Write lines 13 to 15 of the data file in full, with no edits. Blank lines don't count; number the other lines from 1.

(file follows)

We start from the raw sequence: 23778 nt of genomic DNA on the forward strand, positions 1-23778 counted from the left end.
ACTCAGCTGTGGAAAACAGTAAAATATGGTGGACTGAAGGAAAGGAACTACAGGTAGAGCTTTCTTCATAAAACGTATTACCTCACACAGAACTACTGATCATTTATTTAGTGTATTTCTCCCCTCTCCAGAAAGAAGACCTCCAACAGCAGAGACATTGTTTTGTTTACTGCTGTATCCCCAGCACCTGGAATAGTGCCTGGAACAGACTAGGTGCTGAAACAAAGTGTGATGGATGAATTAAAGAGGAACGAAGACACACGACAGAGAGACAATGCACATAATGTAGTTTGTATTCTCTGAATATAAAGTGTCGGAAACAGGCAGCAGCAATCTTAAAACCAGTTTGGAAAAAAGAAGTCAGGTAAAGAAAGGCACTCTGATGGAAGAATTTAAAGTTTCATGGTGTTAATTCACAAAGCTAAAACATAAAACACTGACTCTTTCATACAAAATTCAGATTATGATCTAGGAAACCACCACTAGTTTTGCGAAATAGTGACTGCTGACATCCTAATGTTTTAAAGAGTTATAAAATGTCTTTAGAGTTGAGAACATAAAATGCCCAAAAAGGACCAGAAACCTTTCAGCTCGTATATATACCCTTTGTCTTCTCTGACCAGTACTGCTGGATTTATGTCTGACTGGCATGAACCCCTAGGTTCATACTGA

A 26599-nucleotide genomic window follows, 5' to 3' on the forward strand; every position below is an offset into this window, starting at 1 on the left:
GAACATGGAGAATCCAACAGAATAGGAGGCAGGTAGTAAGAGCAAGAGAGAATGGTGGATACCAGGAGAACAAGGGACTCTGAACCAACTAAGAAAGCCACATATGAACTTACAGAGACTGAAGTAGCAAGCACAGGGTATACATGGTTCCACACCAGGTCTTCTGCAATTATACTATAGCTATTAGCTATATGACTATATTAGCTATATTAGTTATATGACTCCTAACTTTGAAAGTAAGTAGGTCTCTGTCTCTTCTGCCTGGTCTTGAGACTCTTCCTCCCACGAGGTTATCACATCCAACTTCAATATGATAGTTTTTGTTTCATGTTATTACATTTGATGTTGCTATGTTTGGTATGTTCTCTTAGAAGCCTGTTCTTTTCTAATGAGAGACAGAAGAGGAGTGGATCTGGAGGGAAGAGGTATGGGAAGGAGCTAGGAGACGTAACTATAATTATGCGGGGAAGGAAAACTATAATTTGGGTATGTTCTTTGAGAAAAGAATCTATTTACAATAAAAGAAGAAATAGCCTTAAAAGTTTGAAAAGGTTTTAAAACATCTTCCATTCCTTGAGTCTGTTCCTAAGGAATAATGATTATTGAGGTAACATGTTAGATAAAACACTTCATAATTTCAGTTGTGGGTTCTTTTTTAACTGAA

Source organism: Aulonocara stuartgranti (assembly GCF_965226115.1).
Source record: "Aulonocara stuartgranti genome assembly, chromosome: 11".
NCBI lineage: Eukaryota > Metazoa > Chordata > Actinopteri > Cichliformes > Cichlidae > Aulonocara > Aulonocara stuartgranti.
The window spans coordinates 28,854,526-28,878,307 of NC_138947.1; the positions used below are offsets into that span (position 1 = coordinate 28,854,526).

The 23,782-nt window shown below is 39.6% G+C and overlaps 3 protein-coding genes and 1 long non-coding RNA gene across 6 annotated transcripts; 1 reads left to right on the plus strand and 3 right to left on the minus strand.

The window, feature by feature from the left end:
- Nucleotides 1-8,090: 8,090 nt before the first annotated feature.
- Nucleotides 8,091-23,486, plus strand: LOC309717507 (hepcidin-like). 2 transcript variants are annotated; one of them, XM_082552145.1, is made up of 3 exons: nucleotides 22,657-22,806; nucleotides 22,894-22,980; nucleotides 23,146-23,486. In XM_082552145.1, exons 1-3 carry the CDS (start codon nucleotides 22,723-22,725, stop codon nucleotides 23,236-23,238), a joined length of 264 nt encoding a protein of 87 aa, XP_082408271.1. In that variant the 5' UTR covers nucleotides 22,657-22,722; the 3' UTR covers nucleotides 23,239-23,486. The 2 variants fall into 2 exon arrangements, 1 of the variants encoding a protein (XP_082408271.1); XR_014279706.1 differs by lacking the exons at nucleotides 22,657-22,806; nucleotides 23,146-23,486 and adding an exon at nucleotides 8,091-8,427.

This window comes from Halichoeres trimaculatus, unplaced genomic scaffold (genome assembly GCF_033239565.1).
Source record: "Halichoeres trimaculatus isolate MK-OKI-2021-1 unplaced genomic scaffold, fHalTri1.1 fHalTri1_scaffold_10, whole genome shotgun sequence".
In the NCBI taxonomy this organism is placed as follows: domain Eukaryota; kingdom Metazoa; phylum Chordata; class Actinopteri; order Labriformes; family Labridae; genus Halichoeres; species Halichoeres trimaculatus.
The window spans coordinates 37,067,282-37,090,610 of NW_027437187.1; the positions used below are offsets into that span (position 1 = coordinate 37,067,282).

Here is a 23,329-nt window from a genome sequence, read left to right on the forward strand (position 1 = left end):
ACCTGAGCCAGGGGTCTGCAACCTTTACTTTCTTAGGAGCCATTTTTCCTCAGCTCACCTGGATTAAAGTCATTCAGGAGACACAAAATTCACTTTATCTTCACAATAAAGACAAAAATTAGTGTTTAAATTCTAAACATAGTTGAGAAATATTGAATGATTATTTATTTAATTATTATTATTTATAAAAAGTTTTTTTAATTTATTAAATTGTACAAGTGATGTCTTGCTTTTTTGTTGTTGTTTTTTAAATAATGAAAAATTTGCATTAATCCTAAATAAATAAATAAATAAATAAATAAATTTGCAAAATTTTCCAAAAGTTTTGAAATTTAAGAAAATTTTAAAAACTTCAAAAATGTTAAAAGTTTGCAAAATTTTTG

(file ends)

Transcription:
This window comes from Halichoeres trimaculatus, unplaced genomic scaffold (genome assembly GCF_033239565.1).
Source record: "Halichoeres trimaculatus isolate MK-OKI-2021-1 unplaced genomic scaffold, fHalTri1.1 fHalTri1_scaffold_10, whole genome shotgun sequence".
In the NCBI taxonomy this organism is placed as follows: domain Eukaryota; kingdom Metazoa; phylum Chordata; class Actinopteri; order Labriformes; family Labridae; genus Halichoeres; species Halichoeres trimaculatus.